"Am I Number 12?" (1)

Actualizado 19/05/2008 11:03:53 CET


This includes anyone who:
- Has tattoos or body piercings
- Had a blood transfusion before screening was introduced (before
1992 in most countries)
- Shared equipment for injecting drugs or cocaine straws/bank notes
- Had medical or dental interventions in countries where equipment
is not adequately sterilised
- Had needle stick injuries (especially emergency services and
healthcare workers)
- Shared a toothbrush or a razor (very low to medium risk)

"The World Hepatitis Alliance has been formed to provide a voice for the 500 million people around the world affected by chronic viral hepatitis B and C," said Charles Gore, President of the World Hepatitis Alliance. "Hepatitis currently has the same low levels of awareness as HIV/AIDS did in the 1980s and on this first World Hepatitis Day, we hope governments and policy makers will take urgent action to tackle the chronic viral hepatitis B and C epidemic."

About World Hepatitis Day

World Hepatitis Day is being observed on Monday 19 May and marks a brand new, entirely patient-led initiative. The day has been launched in response to the concern that chronic viral hepatitis has nowhere near the level of awareness nor the political will to tackle it that is seen in HIV/AIDS, tuberculosis and malaria. This is despite the fact that the numbers chronically infected with, and annually killed by, hepatitis B and C viruses are on the same scale.

About the World Hepatitis Alliance

World Hepatitis Day is being coordinated by the World Hepatitis Alliance, a newly established Non-Governmental Organisation which represents more than 200 hepatitis B and hepatitis C patient groups from around the world. The World Hepatitis Alliance is governed by a representative board of patient groups from seven world regions: Europe, Eastern Mediterranean, North Africa, North America, South America, Australasia & Western Pacific. For more information visit http://www.worldhepatitisday.comon Monday 19 May.

About Hepatitis C

The hepatitis C virus (HCV) is transmitted primarily through blood or blood products. HCV chronically affects 130 million people worldwide, which makes it over four times more prevalent than HIV.(2,4) It is a leading cause of cirrhosis, liver cancer and liver failure, despite the fact that many patients can be cured.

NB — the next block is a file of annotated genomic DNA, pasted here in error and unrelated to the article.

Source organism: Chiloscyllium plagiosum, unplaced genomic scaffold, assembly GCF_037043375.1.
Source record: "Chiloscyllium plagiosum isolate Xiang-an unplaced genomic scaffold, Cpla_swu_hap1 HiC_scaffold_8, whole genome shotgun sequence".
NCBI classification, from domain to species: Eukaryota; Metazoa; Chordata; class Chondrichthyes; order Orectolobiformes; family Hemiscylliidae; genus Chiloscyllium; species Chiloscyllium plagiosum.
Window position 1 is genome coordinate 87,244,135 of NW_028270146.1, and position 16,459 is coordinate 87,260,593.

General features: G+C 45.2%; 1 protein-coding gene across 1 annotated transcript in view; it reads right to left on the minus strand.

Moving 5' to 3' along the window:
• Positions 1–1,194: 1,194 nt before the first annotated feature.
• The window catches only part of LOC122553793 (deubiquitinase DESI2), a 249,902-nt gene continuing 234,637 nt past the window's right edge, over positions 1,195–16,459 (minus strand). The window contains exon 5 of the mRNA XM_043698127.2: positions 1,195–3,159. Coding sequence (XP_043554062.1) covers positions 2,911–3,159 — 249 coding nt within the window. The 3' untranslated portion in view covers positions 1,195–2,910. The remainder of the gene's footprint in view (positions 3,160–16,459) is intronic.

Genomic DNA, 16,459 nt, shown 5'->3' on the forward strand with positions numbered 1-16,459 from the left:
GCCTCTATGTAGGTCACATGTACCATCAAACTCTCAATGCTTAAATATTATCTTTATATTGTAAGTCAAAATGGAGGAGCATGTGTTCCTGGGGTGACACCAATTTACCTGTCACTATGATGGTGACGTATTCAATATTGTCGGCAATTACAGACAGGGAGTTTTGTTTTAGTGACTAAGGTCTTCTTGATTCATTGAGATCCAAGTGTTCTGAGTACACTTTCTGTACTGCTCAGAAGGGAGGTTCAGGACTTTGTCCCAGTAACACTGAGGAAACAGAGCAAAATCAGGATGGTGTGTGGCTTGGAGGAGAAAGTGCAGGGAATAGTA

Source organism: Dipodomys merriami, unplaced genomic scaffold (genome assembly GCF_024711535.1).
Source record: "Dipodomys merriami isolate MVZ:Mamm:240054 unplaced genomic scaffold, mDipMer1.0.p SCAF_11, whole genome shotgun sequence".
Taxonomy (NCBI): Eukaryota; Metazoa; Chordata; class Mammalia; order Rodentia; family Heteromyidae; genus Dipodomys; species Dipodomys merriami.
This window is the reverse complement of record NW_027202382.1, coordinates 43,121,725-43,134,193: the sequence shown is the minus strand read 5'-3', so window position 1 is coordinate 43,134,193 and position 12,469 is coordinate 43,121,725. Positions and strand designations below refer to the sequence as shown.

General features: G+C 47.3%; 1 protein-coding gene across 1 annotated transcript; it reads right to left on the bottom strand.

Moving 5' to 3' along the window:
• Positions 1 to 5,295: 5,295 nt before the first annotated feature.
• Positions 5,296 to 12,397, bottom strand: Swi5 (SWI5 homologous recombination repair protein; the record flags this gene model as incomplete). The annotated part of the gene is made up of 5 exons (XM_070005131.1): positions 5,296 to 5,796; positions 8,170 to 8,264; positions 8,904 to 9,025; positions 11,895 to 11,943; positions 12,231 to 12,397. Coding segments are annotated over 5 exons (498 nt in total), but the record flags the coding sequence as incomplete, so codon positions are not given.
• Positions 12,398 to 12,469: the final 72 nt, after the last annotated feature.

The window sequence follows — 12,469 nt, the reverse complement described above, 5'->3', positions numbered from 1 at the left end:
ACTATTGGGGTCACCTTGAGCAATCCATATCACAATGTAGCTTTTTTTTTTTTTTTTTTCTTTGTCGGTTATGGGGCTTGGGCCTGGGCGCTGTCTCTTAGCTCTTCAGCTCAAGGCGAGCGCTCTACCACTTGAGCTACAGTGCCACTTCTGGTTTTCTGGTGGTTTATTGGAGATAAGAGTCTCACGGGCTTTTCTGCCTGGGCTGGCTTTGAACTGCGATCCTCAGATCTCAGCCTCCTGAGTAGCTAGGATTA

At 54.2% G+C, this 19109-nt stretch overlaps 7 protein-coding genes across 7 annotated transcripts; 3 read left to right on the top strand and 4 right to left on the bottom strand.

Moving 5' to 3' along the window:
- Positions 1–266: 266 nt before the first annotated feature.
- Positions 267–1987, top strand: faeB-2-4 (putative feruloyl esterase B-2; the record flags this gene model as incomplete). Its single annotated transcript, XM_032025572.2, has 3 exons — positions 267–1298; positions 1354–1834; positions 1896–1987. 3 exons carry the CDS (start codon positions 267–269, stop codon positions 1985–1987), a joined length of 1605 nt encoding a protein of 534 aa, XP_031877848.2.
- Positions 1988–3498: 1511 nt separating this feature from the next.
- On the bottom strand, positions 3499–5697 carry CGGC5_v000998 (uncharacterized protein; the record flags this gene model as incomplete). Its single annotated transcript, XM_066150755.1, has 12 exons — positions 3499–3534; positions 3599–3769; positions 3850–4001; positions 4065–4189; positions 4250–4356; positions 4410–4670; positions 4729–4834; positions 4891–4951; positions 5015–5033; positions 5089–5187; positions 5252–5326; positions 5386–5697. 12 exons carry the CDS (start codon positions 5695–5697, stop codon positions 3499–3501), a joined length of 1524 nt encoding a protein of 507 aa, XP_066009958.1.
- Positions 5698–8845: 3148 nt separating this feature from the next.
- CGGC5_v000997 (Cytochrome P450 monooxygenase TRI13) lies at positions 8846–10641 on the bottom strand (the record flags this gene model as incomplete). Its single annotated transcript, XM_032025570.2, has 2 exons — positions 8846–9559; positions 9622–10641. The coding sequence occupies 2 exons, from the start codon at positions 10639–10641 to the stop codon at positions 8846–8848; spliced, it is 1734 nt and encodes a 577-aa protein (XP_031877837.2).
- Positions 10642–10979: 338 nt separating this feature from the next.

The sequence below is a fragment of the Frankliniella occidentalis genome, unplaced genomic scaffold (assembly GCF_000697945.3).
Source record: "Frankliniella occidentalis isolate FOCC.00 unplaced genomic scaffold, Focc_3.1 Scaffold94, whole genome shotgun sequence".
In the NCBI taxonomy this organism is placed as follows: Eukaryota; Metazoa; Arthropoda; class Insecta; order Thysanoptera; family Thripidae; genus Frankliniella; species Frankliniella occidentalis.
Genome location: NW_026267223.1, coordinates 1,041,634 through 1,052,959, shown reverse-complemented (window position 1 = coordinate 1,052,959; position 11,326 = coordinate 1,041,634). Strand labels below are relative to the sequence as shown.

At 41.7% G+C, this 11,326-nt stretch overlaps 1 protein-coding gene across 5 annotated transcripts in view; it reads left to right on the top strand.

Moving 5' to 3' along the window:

About Hepatitis B

Chronic hepatitis B is such a serious global healthcare problem that it is estimated that more than 350 million people worldwide are chronically infected with the disease.(1) It is one of the principal causes of chronic liver disease, cirrhosis, and primary liver cancer.(1) Approximately one million people die from chronic hepatitis B annually, making it the tenth leading cause of death worldwide. For those chronically infected, the immediate aim of treatment is remission of liver disease to prevent progression to cirrhosis, liver failure, and primary liver cancer.(1)

About Roche

Headquartered in Basel, Switzerland, Roche is one of the world's leading research-focused healthcare groups in the fields of pharmaceuticals and diagnostics. As the world's biggest biotech company and an innovator of products and services for the early detection, prevention, diagnosis and treatment of diseases, the Group contributes on a broad range of fronts to improving people's health and quality of life. Roche is the world leader in in-vitro diagnostics and drugs for cancer and transplantation, a market leader in virology and active in other major therapeutic areas such as autoimmune diseases, inflammation, metabolic disorders and diseases of the central nervous system. In 2007 sales by the Pharmaceuticals Division totalled 36.8 billion Swiss francs, and the Diagnostics Division posted sales of 9.3 billion Swiss francs. Roche has R&D agreements and strategic alliances with numerous partners, including majority ownership interests in Genentech and Chugai, and invested over 8 billion Swiss francs in R&D in 2007. Worldwide, the Group employs about 79,000 people. Additional information is available on the Internet at http://www.roche.com.

Notes to Editors:

Hope - Now and in the Future

There are now very good reasons to get tested for viral hepatitis as treatment options have greatly improved over the last few years. For patients with hepatitis C, the drug PEGASYS(R) (pegylated interferon alfa-2a (40KD)) can lead to cure rates as high as 84% in some patient populations.(5) Additional studies are underway to evaluate Pegasys plus COPEGUS(R) (ribavirin) in patients who do not achieve high cure rates with current treatment protocols. These include major, multi-national trials such as PROGRESS, CHARIOT and NCORE.

Pegasys is also the only pegylated interferon to be approved for the treatment of chronic hepatitis B in over 60 countries. Unlike nucleoside/nucleotide analogue treatments for hepatitis B, Pegasys works by fighting the disease in two ways: by boosting the immune system and at the same time, directly attacking the virus. This can enable the body to gain enduring control over the virus without the need for long lasting therapy.

In addition, Roche's pipeline offers the promise of exciting new developments for the treatment of hepatitis. "Direct antiviral" treatments for hepatitis C may increase cure rates and shorten the length of treatment. R1626, a polymerase inhibitor that was discovered and developed internally at Roche, is the most advanced in its class. Roche has also engaged in several important research partnerships with biotechnology companies, including a collaboration with Pharmasset, Inc. to develop R7128 (a polymerase inhibitor) and with InterMune, Inc. to develop R7227 (a protease inhibitor).

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